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Singing For Harmony In Lebanon’s Bekaa Valley

ICE Graveyard 3/05/2016 Jesselyn Cook

Ghinwa Obeid reports from the Bekaa Valley, where a children's choir is teaching Lebanese students and Syrian refugee children about the power of unity.

In Lebanon's eastern Bekaa Valley, among the farmland and rolling hills, the U.N. Refugee Agency (UNHCR) counts 365,555 registered Syrian refugees, more than one-third of all those registered in Lebanon. Many of them live in tough conditions; in flimsy camps that ice over during the cold winters, or without consistent access to food, education and social support. Tensions between Syrian refugees and the Lebanese population often run high.

According to Bekaa authorities, there are 23 local NGOs working in the region.

“Almost all NGOs tend to concentrate on psychosocial support, taking into consideration the bad situation for Syrian refugees, and the level of tension between the refugees and the host community,” says Hussein Salem, Bekaa regional coordinator for Lebanon’s Social Affairs Ministry.

But one NGO is pioneering a different approach, using the simple beauty of singing to ease tension and forge a sense of belonging for Syrian refugee students. In 2014, Sonbola, an NGO focused on education, partnered with award-winning choir conductor Barkev Taslakian – the man behind the famous Tripoli-based Fayha choir – to form a choir for 200 children.

Its members are aged between six and 15, and come from both Syrian refugee backgrounds and the local population. Alongside vocal range and age, likelihood of violence is among the unlikely entry criteria; with the hope of easing anger and strengthening relationships through music, Sonbola actively chooses those who have expressed the will to carry out a violent act.

“When we first started the choir, every break time someone got injured, there was hitting, there was blood,” Taslakian says, as the echoes of music drift through the doors of Majdal Anjar Official High School. “Now they don’t push or hit each other, [but], if hitting happens, we try to make it right. At least people aren’t getting injured anymore.”

Today is choir rehearsal day. Inside the school hall, all eyes are fixed on Taslakian. The children are attentive, listening to Taslakian and following his lead. When he is interrupted by whispers and chatter, he deals with it delicately; controlling the situation, then moving his hands in a way that encourages the children to sing in harmony.

“The aim of this is social; we use the power of music to discipline them, to teach them to work as a unified group, because in the choir there are conditions,” he says. “When they are singing together, there will be mistakes, and so they need to learn to forgive and love each other because they don’t have any other solution.”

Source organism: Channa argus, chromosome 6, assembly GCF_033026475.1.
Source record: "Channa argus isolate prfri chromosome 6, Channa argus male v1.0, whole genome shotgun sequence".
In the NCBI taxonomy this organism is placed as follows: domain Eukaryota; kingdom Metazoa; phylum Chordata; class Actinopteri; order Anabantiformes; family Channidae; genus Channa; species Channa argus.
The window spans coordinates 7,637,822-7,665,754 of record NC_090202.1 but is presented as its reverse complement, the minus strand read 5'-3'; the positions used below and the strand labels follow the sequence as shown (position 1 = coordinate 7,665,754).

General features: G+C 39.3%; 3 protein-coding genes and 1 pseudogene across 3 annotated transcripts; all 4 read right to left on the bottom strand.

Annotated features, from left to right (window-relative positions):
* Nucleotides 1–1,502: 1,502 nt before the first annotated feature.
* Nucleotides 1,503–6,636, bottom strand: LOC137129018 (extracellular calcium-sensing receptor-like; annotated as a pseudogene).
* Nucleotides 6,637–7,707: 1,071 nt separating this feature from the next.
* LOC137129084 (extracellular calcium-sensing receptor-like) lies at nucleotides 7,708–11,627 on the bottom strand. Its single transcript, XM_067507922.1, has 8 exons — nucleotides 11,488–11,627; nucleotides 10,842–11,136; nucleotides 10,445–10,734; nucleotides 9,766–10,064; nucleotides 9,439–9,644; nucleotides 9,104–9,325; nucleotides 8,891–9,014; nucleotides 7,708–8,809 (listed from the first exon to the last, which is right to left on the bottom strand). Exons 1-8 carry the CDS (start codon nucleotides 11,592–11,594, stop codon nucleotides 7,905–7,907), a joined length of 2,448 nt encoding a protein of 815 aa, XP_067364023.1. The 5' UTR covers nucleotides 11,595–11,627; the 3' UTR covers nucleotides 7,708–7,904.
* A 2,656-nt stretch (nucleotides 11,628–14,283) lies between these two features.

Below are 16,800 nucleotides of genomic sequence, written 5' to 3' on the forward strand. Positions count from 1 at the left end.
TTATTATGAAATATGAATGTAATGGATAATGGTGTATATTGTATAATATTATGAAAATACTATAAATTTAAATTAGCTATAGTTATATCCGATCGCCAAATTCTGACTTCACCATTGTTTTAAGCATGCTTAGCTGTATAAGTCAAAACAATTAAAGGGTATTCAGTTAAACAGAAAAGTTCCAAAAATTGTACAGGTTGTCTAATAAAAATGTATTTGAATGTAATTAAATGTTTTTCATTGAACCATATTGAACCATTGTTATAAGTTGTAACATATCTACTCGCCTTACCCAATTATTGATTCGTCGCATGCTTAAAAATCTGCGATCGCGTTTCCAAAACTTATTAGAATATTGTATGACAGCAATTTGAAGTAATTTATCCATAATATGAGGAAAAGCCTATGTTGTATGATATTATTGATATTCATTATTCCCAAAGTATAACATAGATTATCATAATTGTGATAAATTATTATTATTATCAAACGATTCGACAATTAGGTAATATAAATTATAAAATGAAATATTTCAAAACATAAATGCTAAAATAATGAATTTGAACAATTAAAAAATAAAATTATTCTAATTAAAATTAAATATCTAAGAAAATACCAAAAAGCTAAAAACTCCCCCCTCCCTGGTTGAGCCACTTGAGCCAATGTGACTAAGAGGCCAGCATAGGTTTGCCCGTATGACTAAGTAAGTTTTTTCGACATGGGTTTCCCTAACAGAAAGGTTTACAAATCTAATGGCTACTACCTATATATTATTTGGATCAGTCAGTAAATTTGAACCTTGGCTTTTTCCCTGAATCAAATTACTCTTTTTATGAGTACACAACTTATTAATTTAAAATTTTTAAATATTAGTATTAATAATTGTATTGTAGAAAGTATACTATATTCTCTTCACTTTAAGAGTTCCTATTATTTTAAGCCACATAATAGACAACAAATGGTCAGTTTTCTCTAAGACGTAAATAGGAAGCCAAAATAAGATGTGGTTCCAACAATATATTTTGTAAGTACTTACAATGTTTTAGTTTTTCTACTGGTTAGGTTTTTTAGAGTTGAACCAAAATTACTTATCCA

Massa Mufti is Sonbola’s cofounder and CEO. The choir was initially launched as a pilot, she says, after Sonbola launched studies to understand education gaps for Syrian refugee children. Mufti wanted to help fill the gaps in a way that did not replicate the work of existing organizations.

“Sonbola was born as a result of the deep needs and the education crisis of Syrian refugee children in Lebanon,” she says.

In fall 2014, Sonbola officially got off the ground, and in summer 2015, it became a registered organization.

“Based on our experience on the ground, we came up with a philosophy to cover these needs,” Mufti says. “If there is something that distinguishes us, it’s the flexibility that we have, and our capability to adapt to changes happening in reality, or on a policy level.”

Sonbola is also assisting Syrian refugee children in some of the Bekaa Valley’s refugee camps with transportation and other incentives to join classes at local schools.

“We also have a learning center that gives them remedial teaching, psychological support lessons and projects related to building peace, citizenship and capacities,” Mufti says.“The choir falls under our psychological support projects.”

Music isn’t only a means of expression, but a way in which important values can be ingrained in the children. “It’s one of Sonbola’s success stories,” Mufti adds.

Syrian students Mazen and Ola say they love being a part of the choir.

“I am very happy because I am singing,” says Mazen.

Ola echoes his thoughts. “We are learning new songs and having fun,” she says. “There is happiness.”

Ayham Watfeh, Sonbola’s Bekaa Valley director, is proud of the positive change that the choir is having on the students.

“[Before], there were a lot of psychological problems with the children,” Watfeh says. “We had children putting knives at the necks of their friends. This happened during the first sessions.”

But then the students’ attitudes and discipline began to change, almost in an unrecognizable way. He says this drastic improvement has affected him on a personal level.

“Their way of life has changed, the way they see life has changed,” he says. After the experience of the choir, I am now convinced that a choir leader can change a society.”

This article originally appeared on Refugees Deeply. For weekly updates and analysis about refugee issues, you can sign up to the Refugees Deeply email list.

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